I hear the point that this post is attempting to make, but I do think it's unfortunate the author started by talking about women staying home after having kids and then being underemployed when they return or never going back. It sounds like the author has fully endorsed the "lean in" perspective, suggesting that women are responsible for the pay gap (which really does exist and in fact the studies "debunking" the pay gap have often been debunked themselves). Beyond considering women who choose to stay at home (and good for them! it's hard work raising kids!) or are forced through circumstance to stay at home (and this is where paid family leave and paid childcare would be of immense help), there are really differences in the rates of hiring and promotion for women vs. men. Most of these differences are not purposeful. Most people don't say, hey, I'm going to pay this man more than this women for the same work. But people tend to see a young white male as "better" at his job than a young white female or person of color, even assuming all of their qualifications are equal (they've done studies where they sent resumes to different businesses - the qualifications were equal, but the names or photos accompanying the resumes were changed. White men, even with an apparent felony on their record, are more likely to be hired than Black men. Similar results for men vs. women). There is also a double standard when it comes to being assertive. Women who are not assertive are seen as "typical" and therefore not as "qualified" as men. But women who are assertive ("like men") are seen as aggressive or dislikable (the b-word). The author of this article is definitely right about one thing - there is a "mommy" penalty for working mothers that working fathers don't typically have. Engaged mothers are seen as being less committed to their jobs (look how much she could have done if she weren't taking care of her sick kids!); engaged fathers are seen as being even better workers (look how much he did despite taking care of his sick kids!). Beyond all of this, there is evidence that jobs that switch from being "historically male" to "historically female" also experience a decrease in the amount they pay relative to other jobs. Women's work is valued (financially) less than men's work. There is another side to this that often gets ignored. There are a substantial minority of stay-at-home dads out there too, and they often get overlooked in these conversations. Talking about a woman being "better-suited" to taking care of kids really hurts these dads, who are often amazing.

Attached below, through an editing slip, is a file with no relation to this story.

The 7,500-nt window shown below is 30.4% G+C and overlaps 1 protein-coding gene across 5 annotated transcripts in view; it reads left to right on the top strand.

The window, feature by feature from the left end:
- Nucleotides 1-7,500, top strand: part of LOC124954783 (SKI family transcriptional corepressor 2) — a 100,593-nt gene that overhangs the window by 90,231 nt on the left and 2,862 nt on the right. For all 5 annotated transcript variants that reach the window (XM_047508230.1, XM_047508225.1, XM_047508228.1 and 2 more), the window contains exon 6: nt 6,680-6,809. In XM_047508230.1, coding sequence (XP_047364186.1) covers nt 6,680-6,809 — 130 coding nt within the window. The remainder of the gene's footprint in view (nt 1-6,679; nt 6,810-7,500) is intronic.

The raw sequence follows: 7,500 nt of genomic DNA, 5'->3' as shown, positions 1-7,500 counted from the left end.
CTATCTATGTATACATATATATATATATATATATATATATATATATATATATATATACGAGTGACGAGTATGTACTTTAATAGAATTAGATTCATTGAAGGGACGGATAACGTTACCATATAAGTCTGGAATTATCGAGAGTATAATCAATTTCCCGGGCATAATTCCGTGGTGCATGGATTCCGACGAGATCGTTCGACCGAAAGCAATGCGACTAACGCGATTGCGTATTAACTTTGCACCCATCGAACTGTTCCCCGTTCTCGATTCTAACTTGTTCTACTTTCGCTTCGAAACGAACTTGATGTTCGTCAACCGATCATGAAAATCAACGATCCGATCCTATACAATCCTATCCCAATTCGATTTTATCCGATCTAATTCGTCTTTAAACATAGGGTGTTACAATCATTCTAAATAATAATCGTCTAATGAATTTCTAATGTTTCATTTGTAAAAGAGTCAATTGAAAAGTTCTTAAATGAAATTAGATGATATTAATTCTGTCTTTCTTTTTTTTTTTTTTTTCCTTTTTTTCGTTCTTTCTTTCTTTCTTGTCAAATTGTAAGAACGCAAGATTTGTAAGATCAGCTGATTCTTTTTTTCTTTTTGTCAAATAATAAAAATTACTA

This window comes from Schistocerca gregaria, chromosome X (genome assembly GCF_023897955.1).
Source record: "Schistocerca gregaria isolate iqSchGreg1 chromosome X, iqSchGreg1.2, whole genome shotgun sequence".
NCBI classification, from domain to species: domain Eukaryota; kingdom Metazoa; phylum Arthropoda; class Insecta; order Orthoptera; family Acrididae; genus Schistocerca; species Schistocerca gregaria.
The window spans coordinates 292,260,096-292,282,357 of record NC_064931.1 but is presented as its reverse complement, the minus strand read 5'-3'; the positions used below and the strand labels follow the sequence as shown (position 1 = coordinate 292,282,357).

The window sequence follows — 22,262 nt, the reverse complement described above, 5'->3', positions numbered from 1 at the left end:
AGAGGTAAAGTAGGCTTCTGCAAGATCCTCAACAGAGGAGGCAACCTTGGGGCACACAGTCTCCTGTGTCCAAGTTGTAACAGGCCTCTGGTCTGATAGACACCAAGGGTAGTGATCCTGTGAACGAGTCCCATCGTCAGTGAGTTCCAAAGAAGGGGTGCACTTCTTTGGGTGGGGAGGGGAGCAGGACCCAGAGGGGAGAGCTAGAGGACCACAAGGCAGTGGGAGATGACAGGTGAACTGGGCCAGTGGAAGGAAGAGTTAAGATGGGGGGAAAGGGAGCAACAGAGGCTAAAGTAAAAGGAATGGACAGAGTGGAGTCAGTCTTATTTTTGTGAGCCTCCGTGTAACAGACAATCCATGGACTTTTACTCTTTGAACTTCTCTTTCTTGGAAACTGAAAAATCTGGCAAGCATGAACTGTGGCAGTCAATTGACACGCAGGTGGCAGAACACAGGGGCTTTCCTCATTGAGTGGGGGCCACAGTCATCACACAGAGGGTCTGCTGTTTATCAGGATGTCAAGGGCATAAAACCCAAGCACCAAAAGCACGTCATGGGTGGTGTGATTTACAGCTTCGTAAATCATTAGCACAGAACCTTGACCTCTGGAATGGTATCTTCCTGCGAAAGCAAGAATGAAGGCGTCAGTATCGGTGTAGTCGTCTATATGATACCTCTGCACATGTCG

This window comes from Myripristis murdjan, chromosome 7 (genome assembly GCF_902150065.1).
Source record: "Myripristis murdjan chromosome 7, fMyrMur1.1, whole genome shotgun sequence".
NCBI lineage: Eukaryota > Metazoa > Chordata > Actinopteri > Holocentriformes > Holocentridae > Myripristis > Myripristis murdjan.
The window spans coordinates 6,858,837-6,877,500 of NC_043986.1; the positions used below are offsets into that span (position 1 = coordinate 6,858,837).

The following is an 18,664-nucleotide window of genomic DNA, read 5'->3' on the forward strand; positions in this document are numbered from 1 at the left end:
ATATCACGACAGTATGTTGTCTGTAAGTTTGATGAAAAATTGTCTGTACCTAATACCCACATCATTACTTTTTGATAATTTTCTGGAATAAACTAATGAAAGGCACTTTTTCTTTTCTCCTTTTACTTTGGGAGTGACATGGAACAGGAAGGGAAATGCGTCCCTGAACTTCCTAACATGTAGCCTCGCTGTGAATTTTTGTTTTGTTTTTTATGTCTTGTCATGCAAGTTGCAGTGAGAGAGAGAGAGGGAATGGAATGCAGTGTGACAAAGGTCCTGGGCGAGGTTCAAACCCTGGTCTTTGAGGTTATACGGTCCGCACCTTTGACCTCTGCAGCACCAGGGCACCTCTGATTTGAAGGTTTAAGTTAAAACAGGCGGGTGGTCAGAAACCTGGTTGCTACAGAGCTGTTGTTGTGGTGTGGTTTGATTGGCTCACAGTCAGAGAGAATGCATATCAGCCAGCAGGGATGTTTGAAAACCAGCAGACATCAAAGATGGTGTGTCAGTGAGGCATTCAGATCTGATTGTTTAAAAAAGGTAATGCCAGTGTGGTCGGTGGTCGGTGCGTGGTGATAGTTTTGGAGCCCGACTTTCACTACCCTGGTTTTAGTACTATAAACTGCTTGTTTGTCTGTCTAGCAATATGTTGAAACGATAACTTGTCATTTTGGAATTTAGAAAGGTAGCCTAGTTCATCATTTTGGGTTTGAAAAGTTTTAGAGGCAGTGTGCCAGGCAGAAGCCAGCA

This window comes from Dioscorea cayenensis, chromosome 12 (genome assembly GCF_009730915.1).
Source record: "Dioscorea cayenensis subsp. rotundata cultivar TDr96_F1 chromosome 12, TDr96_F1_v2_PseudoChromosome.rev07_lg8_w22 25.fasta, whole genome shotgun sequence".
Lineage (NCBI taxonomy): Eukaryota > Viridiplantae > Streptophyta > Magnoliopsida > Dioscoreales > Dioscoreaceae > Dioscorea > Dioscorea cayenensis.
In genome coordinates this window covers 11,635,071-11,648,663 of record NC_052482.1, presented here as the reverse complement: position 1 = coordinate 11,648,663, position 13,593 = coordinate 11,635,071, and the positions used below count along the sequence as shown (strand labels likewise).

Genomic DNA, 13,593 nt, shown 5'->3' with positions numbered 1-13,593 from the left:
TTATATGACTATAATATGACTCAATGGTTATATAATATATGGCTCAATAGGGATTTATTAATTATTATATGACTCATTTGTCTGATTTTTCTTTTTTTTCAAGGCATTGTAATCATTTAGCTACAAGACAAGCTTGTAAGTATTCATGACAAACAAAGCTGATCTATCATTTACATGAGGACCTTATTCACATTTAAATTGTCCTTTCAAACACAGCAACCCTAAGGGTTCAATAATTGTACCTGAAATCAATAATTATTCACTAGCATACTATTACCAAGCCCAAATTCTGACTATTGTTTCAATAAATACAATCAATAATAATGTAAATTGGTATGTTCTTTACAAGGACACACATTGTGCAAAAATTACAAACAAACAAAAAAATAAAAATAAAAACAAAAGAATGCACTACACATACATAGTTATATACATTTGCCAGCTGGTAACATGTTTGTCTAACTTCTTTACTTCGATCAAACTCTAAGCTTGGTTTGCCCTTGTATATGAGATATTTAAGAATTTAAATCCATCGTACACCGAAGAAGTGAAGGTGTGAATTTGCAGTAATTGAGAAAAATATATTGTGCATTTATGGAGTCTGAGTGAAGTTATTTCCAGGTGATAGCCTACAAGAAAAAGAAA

Mark Jones